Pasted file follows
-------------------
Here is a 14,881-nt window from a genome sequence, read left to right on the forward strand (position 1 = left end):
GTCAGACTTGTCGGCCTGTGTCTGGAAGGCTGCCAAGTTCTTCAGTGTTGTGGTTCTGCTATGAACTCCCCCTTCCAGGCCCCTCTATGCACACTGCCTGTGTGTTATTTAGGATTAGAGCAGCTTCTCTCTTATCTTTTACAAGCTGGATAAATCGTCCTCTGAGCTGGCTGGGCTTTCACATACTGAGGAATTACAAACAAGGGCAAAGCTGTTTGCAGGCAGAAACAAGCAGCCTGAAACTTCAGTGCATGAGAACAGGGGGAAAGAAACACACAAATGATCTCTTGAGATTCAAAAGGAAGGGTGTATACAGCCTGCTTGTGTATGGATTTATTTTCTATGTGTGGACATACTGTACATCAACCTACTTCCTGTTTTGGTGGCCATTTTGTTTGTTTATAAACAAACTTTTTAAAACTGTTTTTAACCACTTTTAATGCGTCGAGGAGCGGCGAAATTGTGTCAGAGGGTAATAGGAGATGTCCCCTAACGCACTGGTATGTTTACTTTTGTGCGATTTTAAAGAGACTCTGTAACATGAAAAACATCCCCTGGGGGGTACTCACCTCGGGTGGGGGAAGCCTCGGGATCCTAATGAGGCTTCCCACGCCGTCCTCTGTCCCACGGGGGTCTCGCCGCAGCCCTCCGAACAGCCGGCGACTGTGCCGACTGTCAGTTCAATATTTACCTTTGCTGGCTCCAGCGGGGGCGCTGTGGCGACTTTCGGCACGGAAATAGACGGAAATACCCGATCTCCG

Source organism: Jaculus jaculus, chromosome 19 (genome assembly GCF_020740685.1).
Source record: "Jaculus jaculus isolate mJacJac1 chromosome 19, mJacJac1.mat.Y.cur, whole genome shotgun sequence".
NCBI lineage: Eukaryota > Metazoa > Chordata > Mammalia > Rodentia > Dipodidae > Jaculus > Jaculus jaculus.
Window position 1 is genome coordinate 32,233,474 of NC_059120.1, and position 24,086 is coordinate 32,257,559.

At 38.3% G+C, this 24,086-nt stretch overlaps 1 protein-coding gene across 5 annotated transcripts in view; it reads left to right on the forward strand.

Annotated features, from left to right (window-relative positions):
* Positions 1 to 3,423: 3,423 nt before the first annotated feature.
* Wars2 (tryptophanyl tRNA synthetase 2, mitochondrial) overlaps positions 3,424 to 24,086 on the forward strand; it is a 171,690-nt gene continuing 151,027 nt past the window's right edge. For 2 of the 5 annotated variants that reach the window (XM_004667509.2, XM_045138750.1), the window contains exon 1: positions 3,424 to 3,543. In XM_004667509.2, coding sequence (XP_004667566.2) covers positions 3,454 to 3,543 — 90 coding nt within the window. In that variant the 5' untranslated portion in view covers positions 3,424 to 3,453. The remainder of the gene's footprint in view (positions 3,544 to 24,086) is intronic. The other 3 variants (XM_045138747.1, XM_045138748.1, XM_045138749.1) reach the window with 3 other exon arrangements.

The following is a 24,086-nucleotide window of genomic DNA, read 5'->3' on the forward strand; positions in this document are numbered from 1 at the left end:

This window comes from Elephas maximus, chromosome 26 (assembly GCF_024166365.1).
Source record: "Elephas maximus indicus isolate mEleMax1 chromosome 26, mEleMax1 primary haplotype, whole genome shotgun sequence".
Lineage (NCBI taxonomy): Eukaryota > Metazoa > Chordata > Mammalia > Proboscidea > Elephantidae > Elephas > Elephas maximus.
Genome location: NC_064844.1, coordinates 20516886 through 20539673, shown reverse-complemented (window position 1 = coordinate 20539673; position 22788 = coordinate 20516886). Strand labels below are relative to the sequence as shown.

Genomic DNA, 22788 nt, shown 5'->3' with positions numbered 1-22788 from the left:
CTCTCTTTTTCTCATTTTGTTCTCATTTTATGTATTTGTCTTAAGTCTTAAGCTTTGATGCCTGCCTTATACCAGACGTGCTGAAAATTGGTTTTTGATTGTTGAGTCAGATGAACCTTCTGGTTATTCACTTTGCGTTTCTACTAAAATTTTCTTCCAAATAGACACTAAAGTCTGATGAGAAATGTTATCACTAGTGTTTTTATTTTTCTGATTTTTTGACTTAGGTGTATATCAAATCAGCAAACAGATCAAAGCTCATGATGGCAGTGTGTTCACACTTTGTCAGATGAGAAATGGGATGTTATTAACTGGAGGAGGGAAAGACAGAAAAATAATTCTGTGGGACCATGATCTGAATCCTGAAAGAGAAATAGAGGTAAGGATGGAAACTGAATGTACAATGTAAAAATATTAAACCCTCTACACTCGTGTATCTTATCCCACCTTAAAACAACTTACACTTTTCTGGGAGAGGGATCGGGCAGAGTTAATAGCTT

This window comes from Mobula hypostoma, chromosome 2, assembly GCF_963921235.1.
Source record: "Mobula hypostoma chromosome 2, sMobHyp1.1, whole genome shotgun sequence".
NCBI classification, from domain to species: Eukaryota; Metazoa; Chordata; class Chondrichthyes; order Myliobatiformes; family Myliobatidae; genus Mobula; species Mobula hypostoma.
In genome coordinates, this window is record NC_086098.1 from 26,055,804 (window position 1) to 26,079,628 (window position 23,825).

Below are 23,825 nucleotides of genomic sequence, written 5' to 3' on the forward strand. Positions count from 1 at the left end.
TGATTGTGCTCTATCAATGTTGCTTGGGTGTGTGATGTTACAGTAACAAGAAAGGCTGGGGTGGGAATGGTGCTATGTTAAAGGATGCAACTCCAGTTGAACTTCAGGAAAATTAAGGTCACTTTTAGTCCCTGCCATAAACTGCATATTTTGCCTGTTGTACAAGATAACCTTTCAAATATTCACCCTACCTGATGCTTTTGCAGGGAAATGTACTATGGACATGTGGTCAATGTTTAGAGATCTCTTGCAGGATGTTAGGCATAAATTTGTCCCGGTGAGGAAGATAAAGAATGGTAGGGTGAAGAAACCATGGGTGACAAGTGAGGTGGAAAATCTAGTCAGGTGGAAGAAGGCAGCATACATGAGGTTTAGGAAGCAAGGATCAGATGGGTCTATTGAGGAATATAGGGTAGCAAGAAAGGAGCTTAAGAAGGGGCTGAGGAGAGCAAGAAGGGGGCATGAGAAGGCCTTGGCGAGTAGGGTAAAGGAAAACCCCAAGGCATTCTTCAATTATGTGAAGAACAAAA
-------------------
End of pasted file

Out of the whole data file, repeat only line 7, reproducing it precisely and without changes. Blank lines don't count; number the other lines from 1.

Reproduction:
At 38.3% G+C, this 24,086-nt stretch overlaps 1 protein-coding gene across 5 annotated transcripts in view; it reads left to right on the forward strand.